VEDANTAM: There can be other reasons for ambivalence. Sometimes we dislike it when another person has the same birthday. If you were born on April 20, you might hate the fact Hitler was born on that day too. Brett finds that if a consumer product happens to have your name on it but is poorly built, you are more likely to hate that product. People dislike seeing something inferior in the world that has their name on it.

(SOUNDBITE OF MUSIC)

VEDANTAM: As Brett and I were talking, I realized something a little uncomfortable - that I myself had fallen prey to implicit egotism.

You know, as you're talking right now, I am realizing something about myself for the very first time. There is - there was a philosopher in India whose name was Shankara - my name. And he actually taught a philosophy that is known as Vedanta.

PELHAM: Wow.

VEDANTAM: And I've always been drawn to the fact that I find the philosophy of Vedanta to be very interesting, and the fact that Shankara taught that philosophy, I thought was just charming. But now as I'm listening to you say this, I'm realizing that this could just be implicit egotism.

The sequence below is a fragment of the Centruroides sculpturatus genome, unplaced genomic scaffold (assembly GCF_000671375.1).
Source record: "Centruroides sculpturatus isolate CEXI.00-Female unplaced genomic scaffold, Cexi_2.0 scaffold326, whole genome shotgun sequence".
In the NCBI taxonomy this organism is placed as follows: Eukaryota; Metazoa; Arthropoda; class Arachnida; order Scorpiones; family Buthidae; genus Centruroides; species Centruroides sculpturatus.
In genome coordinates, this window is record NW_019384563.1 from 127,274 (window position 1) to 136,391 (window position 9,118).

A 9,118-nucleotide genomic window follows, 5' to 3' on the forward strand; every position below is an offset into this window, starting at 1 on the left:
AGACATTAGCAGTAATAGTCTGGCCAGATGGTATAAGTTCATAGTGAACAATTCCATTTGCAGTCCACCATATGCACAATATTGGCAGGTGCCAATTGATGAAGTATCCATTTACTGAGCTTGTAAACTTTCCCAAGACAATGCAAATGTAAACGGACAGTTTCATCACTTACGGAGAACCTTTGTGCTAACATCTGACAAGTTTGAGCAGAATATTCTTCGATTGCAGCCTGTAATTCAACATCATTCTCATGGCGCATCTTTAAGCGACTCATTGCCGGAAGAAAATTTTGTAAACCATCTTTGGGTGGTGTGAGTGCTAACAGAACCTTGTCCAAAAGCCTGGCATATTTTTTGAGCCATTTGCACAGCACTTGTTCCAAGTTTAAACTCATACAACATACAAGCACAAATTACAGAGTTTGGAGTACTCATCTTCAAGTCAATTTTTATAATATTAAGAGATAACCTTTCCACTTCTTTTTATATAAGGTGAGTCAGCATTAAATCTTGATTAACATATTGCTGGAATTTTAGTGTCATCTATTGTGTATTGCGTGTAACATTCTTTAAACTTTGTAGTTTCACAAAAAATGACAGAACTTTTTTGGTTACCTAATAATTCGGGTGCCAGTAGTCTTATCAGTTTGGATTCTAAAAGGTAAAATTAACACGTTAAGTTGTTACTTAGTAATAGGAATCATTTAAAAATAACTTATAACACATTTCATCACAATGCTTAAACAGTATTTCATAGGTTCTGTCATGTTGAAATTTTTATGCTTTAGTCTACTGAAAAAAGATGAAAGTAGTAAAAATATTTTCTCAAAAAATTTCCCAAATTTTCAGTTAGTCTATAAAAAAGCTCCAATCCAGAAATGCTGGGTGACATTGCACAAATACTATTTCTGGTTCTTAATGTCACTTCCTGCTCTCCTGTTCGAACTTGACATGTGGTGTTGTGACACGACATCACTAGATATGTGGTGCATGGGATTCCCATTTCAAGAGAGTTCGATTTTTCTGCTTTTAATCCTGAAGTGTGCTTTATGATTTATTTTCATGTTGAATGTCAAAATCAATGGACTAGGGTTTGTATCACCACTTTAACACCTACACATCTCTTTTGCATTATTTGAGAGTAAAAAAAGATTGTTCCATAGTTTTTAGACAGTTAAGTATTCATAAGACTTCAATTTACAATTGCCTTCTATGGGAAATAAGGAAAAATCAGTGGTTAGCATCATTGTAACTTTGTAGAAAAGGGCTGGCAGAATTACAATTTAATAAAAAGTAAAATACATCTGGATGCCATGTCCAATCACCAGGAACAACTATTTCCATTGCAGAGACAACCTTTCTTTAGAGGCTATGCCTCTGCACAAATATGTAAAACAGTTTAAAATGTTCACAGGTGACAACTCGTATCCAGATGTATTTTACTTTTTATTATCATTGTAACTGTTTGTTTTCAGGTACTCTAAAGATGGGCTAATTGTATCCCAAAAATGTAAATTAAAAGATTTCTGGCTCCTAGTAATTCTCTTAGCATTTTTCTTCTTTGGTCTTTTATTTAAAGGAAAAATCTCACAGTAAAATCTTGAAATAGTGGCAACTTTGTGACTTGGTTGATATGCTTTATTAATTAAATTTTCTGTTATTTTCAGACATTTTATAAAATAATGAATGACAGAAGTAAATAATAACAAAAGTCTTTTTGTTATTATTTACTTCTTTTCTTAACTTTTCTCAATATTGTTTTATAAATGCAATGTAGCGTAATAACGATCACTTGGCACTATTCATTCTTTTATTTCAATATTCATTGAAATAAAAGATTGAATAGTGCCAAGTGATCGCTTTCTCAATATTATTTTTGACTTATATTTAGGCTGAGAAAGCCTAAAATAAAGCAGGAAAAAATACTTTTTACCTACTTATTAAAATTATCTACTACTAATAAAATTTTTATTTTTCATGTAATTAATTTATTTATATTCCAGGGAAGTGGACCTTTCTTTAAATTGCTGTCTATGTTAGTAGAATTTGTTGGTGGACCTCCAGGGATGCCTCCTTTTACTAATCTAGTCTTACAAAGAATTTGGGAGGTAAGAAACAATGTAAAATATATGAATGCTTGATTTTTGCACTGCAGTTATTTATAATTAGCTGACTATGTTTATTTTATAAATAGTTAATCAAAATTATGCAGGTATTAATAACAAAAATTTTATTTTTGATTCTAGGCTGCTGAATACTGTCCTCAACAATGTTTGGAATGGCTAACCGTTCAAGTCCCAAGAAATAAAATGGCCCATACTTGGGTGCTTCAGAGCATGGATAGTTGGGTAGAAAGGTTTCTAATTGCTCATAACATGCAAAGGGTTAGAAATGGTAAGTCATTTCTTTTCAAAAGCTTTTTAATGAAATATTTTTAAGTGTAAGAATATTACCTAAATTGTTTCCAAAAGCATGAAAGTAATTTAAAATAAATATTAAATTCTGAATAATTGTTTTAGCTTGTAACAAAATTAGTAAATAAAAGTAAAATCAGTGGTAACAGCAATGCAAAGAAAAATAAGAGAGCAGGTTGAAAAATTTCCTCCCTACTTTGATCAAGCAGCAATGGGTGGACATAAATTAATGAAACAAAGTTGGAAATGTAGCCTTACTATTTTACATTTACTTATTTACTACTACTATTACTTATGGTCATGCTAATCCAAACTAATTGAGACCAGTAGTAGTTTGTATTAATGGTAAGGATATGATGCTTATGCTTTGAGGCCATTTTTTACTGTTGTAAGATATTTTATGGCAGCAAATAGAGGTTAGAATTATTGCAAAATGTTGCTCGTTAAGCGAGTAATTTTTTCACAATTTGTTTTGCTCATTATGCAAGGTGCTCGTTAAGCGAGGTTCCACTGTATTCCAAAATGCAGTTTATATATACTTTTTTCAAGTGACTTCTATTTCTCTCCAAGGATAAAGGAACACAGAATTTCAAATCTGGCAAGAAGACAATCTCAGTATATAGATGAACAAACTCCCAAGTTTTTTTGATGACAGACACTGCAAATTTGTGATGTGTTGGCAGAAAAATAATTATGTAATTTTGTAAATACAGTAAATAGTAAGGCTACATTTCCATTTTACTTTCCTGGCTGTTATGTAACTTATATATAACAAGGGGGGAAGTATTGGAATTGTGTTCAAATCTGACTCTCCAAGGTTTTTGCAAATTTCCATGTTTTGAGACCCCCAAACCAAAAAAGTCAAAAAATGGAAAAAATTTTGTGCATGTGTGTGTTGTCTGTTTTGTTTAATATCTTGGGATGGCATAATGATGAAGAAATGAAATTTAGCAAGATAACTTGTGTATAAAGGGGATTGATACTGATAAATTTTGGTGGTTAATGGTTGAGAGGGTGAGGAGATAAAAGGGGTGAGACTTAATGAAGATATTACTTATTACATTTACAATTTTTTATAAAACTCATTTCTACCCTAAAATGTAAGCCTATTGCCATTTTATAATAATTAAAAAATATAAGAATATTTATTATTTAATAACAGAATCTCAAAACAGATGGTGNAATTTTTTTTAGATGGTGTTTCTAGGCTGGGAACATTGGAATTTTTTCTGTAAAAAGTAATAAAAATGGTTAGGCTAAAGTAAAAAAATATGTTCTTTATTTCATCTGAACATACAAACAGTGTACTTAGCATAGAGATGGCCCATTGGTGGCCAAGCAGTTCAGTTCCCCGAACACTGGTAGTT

PELHAM: I've read his work very well, and it truly is wonderful. It's brilliant, so I think in this case, you made the objectively good decision, yeah.

VEDANTAM: (Laughter) At the same time, it does make you think, though.

PELHAM: Absolutely, yes.

VEDANTAM: Has this ever happened to you, Brett? Do you ever think about yourself and how implicit egotism is affecting you?

PELHAM: We're getting a little personal here, but I'm - I can't resist being a little bit personal. I would say that probably the most dramatic example is that my son, Matthew (ph) - his last name is Polan (ph) - his mother's last name was Polan. My last name is Pelham. And I entered a relationship with her before I developed this theory (laughter), not after I developed the theory to validate the theory.

VEDANTAM: So you're a Pelham, and you got into a relationship with a woman named Polan.

PELHAM: Polan - and we are very different in most other ways. That's about as much as I'll say about that (laughter).

VEDANTAM: Are you saying that the names played some kind of a role?